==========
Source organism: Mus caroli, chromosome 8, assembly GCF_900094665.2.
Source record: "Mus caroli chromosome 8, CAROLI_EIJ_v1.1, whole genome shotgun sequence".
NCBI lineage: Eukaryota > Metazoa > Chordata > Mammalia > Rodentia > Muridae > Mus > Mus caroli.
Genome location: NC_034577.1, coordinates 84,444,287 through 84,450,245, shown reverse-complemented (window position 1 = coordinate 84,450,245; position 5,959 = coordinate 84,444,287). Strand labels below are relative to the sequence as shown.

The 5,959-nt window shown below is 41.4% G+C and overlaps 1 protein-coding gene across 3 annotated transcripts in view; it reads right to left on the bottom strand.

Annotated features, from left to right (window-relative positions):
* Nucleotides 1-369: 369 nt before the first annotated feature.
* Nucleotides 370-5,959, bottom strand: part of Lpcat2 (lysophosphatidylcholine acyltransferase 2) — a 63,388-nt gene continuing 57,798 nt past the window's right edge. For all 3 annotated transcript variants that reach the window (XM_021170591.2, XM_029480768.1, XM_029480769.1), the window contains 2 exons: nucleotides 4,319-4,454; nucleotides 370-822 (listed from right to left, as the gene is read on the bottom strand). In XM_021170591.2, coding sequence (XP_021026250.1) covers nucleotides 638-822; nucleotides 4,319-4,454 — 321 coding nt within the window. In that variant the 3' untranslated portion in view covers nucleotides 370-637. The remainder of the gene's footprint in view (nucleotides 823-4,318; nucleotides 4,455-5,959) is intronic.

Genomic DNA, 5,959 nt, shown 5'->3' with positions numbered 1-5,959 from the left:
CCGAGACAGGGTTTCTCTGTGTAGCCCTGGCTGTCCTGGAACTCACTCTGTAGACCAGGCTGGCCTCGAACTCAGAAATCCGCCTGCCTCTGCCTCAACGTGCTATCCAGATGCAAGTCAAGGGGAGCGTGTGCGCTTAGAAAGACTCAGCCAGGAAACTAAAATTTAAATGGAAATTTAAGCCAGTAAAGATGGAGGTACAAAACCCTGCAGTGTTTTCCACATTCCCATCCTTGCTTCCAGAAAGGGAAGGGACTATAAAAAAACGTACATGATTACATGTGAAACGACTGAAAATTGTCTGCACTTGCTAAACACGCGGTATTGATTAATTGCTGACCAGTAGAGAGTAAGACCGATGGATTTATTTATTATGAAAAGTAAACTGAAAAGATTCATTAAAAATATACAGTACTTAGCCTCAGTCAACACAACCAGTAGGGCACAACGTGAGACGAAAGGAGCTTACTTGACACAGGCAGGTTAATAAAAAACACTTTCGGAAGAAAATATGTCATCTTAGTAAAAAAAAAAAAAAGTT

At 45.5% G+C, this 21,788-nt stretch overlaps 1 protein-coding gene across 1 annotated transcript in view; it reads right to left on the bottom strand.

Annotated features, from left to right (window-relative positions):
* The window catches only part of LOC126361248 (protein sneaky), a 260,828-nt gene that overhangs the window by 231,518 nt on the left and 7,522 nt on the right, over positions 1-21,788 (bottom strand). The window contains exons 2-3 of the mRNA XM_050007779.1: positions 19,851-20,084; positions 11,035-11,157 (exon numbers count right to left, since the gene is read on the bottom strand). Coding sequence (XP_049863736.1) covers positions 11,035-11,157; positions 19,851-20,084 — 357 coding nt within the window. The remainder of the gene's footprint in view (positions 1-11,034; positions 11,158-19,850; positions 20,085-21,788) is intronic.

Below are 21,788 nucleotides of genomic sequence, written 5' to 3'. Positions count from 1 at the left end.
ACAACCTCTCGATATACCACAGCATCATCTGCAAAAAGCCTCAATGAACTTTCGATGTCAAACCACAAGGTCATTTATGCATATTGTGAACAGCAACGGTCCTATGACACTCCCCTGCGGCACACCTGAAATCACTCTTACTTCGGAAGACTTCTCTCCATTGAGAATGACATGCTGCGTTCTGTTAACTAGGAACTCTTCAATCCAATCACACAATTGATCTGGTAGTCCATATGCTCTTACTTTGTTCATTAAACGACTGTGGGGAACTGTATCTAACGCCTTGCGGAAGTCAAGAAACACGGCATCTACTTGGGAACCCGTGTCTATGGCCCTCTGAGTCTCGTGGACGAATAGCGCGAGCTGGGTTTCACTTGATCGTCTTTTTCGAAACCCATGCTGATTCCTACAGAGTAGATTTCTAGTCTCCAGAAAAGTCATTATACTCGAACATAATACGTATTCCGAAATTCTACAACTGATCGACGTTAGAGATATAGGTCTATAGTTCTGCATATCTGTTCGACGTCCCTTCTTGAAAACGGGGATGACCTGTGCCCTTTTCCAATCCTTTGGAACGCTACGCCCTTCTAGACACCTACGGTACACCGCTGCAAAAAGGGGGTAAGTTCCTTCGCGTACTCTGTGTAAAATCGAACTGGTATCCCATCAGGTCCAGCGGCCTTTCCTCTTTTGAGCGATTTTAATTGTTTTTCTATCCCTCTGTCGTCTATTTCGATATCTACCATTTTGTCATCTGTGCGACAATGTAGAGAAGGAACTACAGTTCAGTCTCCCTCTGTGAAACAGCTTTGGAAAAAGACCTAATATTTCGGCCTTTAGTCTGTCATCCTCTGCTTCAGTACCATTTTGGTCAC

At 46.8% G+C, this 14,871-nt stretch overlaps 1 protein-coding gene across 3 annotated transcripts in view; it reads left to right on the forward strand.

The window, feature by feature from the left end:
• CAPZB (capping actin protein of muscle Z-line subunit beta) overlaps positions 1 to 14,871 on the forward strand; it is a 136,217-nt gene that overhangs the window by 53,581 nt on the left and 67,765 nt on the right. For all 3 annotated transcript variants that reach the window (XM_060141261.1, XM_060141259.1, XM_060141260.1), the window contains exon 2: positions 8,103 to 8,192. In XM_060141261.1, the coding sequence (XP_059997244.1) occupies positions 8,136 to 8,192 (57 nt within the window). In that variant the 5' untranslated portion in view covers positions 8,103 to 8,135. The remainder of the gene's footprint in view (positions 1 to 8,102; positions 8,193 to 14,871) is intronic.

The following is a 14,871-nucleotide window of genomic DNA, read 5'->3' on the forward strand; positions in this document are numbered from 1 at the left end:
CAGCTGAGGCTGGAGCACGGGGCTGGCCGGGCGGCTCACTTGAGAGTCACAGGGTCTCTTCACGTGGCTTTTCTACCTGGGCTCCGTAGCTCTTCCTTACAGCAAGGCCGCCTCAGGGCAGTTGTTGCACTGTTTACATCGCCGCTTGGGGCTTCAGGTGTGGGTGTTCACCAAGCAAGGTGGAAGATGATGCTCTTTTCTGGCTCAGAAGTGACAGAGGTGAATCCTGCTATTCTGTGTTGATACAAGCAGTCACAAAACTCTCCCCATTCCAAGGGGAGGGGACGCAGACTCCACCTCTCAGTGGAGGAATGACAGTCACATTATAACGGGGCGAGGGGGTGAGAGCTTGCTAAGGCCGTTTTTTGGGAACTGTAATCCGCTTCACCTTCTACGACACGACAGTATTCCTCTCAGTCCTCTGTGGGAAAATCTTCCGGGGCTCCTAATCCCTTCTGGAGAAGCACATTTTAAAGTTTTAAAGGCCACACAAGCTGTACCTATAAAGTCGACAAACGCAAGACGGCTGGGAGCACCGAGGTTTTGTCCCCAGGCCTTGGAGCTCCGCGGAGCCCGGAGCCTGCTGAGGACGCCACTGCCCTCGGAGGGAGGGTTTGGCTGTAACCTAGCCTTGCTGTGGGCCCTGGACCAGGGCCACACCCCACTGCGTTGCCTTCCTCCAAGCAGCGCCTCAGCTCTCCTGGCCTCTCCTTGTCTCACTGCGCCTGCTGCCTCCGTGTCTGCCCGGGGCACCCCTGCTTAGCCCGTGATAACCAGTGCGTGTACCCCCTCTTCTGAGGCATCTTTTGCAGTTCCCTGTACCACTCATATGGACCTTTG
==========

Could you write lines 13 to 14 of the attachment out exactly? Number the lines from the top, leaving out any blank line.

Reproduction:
* The window catches only part of LOC126361248 (protein sneaky), a 260,828-nt gene that overhangs the window by 231,518 nt on the left and 7,522 nt on the right, over positions 1-21,788 (bottom strand). The window contains exons 2-3 of the mRNA XM_050007779.1: positions 19,851-20,084; positions 11,035-11,157 (exon numbers count right to left, since the gene is read on the bottom strand). Coding sequence (XP_049863736.1) covers positions 11,035-11,157; positions 19,851-20,084 — 357 coding nt within the window. The remainder of the gene's footprint in view (positions 1-11,034; positions 11,158-19,850; positions 20,085-21,788) is intronic.

Below are 21,788 nucleotides of genomic sequence, written 5' to 3'. Positions count from 1 at the left end.